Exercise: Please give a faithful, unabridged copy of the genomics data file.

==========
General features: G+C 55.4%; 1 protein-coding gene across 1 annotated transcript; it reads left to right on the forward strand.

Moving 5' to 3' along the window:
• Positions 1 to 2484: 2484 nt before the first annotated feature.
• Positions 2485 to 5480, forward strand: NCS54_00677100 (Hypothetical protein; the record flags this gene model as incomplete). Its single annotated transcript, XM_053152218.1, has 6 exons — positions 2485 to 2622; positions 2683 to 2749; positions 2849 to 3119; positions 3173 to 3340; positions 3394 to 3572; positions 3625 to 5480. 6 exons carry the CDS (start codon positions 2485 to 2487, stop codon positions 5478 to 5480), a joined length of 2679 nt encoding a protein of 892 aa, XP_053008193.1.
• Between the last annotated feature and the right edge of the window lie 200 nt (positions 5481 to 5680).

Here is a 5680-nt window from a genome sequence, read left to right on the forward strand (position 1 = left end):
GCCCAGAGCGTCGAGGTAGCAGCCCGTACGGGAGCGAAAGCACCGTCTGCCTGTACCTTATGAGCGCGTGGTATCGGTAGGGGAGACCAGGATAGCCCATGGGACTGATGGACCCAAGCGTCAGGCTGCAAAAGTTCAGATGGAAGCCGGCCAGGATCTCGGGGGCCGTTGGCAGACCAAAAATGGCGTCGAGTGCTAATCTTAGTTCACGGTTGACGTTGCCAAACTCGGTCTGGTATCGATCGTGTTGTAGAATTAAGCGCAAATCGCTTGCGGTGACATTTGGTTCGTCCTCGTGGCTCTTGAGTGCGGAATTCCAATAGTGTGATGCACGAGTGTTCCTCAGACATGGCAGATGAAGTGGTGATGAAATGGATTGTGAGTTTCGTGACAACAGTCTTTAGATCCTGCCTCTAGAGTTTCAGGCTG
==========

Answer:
General features: G+C 55.4%; 1 protein-coding gene across 1 annotated transcript; it reads left to right on the forward strand.

Moving 5' to 3' along the window:
• Positions 1 to 2484: 2484 nt before the first annotated feature.
• Positions 2485 to 5480, forward strand: NCS54_00677100 (Hypothetical protein; the record flags this gene model as incomplete). Its single annotated transcript, XM_053152218.1, has 6 exons — positions 2485 to 2622; positions 2683 to 2749; positions 2849 to 3119; positions 3173 to 3340; positions 3394 to 3572; positions 3625 to 5480. 6 exons carry the CDS (start codon positions 2485 to 2487, stop codon positions 5478 to 5480), a joined length of 2679 nt encoding a protein of 892 aa, XP_053008193.1.
• Between the last annotated feature and the right edge of the window lie 200 nt (positions 5481 to 5680).

Here is a 5680-nt window from a genome sequence, read left to right on the forward strand (position 1 = left end):
GCCCAGAGCGTCGAGGTAGCAGCCCGTACGGGAGCGAAAGCACCGTCTGCCTGTACCTTATGAGCGCGTGGTATCGGTAGGGGAGACCAGGATAGCCCATGGGACTGATGGACCCAAGCGTCAGGCTGCAAAAGTTCAGATGGAAGCCGGCCAGGATCTCGGGGGCCGTTGGCAGACCAAAAATGGCGTCGAGTGCTAATCTTAGTTCACGGTTGACGTTGCCAAACTCGGTCTGGTATCGATCGTGTTGTAGAATTAAGCGCAAATCGCTTGCGGTGACATTTGGTTCGTCCTCGTGGCTCTTGAGTGCGGAATTCCAATAGTGTGATGCACGAGTGTTCCTCAGACATGGCAGATGAAGTGGTGATGAAATGGATTGTGAGTTTCGTGACAACAGTCTTTAGATCCTGCCTCTAGAGTTTCAGGCTG